The University of Guelph has named the inaugural holder of Canada’s first research chair in pollinator conservation following a year-long international search.
Nigel Raine, a leader in pollination conservation and ecology from Britain, will join U of G in May 2014 as the Rebanks Family Chair in Pollinator Conservation.
The endowed chair is funded by a $3-million gift from the W. Garfield Weston Foundation in the name of Wendy Rebanks, daughter of Garfield Weston and one of the foundation’s directors.
Raine is currently a faculty member in the School of Biological Sciences at Royal Holloway University of London.
U of G selected him for his work in pollinator behaviour and his vision for pollinator conservation in Canada, said Rob Gordon, dean of the Ontario Agricultural College. The search included input from the public, industry and government.
“Pollinator health is a subject of significant importance, and Nigel, as the Rebanks Family Chair in Pollinator Conservation, will provide tremendous leadership in enhancing our institution’s role and global reputation in this area,” Gordon said.
Raine will be based in the School of Environmental Sciences (SES).
“We are extremely fortunate to have attracted a scientist of such international reputation and stature to this important chair,” said SES director Prof. Jonathan Newman.
“Nigel will bring his far-reaching research program, boundless enthusiasm and energy, and strong leadership to the University, and more importantly, to addressing the plight of pollinators in Ontario, in Canada and globally. We look forward to welcoming him to Guelph.”
Raine studies the impacts of pesticides on bees, insect behaviour and pollination ecology.
At Guelph, he will raise awareness of the importance and plight of pollinators, inform public policy, and help train highly-qualified conservationists and agriculturalists—all critical to the health of pollinators and food systems.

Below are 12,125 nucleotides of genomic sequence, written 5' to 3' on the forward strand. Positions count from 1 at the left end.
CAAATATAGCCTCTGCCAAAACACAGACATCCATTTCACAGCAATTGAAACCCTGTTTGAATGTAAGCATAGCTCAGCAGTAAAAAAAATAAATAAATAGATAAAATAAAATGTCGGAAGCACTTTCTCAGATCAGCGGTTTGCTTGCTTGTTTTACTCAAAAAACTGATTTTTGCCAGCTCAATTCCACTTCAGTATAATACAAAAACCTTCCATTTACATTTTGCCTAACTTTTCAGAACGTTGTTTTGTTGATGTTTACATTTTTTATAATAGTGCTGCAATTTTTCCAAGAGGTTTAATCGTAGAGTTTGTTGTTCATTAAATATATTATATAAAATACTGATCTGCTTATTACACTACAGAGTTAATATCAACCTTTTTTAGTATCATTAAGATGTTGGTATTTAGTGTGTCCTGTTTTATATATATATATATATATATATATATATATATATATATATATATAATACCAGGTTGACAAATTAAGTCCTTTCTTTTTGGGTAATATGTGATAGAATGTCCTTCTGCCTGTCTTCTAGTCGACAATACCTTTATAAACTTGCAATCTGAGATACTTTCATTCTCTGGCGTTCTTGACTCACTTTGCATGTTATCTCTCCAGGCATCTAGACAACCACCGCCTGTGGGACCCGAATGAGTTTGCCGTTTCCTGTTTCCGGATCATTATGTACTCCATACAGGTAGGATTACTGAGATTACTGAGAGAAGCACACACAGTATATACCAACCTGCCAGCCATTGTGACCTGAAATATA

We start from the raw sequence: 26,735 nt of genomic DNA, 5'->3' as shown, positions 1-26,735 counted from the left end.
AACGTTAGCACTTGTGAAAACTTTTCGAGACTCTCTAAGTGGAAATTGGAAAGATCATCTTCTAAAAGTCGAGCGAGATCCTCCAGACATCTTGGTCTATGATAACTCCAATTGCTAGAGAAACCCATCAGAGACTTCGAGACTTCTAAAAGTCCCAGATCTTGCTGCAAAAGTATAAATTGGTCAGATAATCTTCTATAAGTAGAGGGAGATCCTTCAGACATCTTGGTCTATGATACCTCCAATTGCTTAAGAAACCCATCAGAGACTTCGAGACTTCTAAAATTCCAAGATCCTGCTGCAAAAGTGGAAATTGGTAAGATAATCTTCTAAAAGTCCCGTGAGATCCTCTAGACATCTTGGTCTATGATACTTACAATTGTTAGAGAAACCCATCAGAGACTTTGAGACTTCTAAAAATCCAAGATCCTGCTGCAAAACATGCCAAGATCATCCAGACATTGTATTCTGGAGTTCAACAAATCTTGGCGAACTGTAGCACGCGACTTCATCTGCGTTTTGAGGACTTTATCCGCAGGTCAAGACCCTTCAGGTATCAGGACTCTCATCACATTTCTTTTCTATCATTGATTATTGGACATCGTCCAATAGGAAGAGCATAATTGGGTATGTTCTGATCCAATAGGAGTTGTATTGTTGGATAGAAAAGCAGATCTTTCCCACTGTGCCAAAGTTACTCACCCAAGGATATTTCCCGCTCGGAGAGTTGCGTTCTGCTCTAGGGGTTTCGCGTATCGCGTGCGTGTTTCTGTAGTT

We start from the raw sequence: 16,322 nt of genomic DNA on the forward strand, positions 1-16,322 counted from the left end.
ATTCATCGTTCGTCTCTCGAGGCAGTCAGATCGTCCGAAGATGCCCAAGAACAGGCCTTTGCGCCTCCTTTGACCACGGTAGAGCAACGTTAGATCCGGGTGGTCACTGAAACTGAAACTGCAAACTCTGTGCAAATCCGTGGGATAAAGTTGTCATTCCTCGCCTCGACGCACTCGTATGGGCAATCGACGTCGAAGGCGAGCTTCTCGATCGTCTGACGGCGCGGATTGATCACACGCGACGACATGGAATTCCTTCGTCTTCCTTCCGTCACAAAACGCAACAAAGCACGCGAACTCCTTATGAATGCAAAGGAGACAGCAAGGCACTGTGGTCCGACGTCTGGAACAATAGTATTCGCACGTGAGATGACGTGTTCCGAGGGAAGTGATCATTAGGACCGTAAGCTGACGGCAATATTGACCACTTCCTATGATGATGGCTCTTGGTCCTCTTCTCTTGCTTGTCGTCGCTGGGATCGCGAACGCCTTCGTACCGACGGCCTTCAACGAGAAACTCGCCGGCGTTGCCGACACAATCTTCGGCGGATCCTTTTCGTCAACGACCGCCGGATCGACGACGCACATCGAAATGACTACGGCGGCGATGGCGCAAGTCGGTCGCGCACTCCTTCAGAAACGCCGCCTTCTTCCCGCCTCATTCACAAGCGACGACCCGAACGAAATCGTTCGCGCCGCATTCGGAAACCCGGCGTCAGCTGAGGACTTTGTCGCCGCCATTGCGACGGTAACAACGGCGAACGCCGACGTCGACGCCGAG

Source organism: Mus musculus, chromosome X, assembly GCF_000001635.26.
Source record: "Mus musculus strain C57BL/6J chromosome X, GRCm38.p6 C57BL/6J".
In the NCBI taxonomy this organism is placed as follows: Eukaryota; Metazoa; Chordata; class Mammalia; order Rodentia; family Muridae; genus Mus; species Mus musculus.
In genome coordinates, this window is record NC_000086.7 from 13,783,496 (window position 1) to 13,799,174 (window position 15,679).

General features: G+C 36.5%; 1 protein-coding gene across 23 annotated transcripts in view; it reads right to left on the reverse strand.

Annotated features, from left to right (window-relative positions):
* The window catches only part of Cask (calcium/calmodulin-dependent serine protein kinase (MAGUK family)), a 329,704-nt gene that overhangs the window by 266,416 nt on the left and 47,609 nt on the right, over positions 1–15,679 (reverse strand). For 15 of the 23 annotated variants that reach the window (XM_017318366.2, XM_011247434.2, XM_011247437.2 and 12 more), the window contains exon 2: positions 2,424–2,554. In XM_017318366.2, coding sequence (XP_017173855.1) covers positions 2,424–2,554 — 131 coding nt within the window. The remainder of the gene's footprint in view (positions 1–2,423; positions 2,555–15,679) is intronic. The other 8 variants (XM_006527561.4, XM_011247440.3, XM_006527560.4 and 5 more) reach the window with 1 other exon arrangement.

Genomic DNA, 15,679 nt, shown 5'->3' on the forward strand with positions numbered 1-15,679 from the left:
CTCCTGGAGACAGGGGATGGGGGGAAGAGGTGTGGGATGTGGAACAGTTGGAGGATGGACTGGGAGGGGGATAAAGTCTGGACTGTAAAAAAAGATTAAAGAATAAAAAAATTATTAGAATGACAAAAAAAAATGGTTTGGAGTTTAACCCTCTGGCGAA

“This is a unique and extremely exciting opportunity to tackle the issues that are causing widespread declines of bees and other insect pollinators,” Raine said.
“I look forward to being able to set up a world-class research program in Guelph and putting in place a range of activities to ensure this research has wide conservation impact across Canada and beyond.”
The diversity and numbers of insect pollinators are falling globally because of such factors as disease, pesticide exposure, malnutrition, habitat loss and climate change. In Canada, 28 species of butterflies and moths and two bee species are known to be at risk. In the United States, honeybee populations have declined 30 per cent in the past 20 years.
Out of some 300 crops used for food, fodder and fibre worth about $200 billion-plus a year, about 80 per cent need pollinators to set seeds and fruit.
In the U.K., Raine has been an adviser and expert witness for the All Party Parliamentary Group on Agroecology; the Advisory Committee on Pesticides; the Environment Audit Committee (a select committee of the U.K. Parliament); the National Action Plan for pesticides; and the Pollinator Conservation Delivery Group. He has also advised the European Food Safety Authority.
He is a Fellow of both the Royal Entomological Society and the Linnean Society of London. He has held academic positions at Sheffield University, the Zoological Society of London and Queen Mary University of London.
He studied zoology and biological sciences at Magdalen College, University of Oxford.